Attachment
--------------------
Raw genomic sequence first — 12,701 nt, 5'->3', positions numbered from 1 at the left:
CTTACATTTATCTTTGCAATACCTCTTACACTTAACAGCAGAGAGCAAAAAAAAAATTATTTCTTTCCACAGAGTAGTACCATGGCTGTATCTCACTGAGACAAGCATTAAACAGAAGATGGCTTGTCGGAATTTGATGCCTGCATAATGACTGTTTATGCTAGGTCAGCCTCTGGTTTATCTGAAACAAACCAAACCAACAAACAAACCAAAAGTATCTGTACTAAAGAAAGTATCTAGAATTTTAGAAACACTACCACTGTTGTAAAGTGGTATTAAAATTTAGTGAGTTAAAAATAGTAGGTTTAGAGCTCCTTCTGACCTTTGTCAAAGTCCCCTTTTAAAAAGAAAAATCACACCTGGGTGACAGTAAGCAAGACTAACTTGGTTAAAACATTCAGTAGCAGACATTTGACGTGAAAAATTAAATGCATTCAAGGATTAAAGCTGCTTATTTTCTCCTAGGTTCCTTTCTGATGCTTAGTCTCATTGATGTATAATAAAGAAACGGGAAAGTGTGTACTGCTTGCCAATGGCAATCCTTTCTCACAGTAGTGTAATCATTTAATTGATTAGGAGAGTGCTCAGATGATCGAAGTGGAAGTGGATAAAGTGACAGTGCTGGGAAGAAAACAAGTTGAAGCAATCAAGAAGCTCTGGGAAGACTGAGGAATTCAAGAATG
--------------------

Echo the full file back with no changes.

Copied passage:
Raw genomic sequence first — 12,701 nt, 5'->3', positions numbered from 1 at the left:
CTTACATTTATCTTTGCAATACCTCTTACACTTAACAGCAGAGAGCAAAAAAAAAATTATTTCTTTCCACAGAGTAGTACCATGGCTGTATCTCACTGAGACAAGCATTAAACAGAAGATGGCTTGTCGGAATTTGATGCCTGCATAATGACTGTTTATGCTAGGTCAGCCTCTGGTTTATCTGAAACAAACCAAACCAACAAACAAACCAAAAGTATCTGTACTAAAGAAAGTATCTAGAATTTTAGAAACACTACCACTGTTGTAAAGTGGTATTAAAATTTAGTGAGTTAAAAATAGTAGGTTTAGAGCTCCTTCTGACCTTTGTCAAAGTCCCCTTTTAAAAAGAAAAATCACACCTGGGTGACAGTAAGCAAGACTAACTTGGTTAAAACATTCAGTAGCAGACATTTGACGTGAAAAATTAAATGCATTCAAGGATTAAAGCTGCTTATTTTCTCCTAGGTTCCTTTCTGATGCTTAGTCTCATTGATGTATAATAAAGAAACGGGAAAGTGTGTACTGCTTGCCAATGGCAATCCTTTCTCACAGTAGTGTAATCATTTAATTGATTAGGAGAGTGCTCAGATGATCGAAGTGGAAGTGGATAAAGTGACAGTGCTGGGAAGAAAACAAGTTGAAGCAATCAAGAAGCTCTGGGAAGACTGAGGAATTCAAGAATG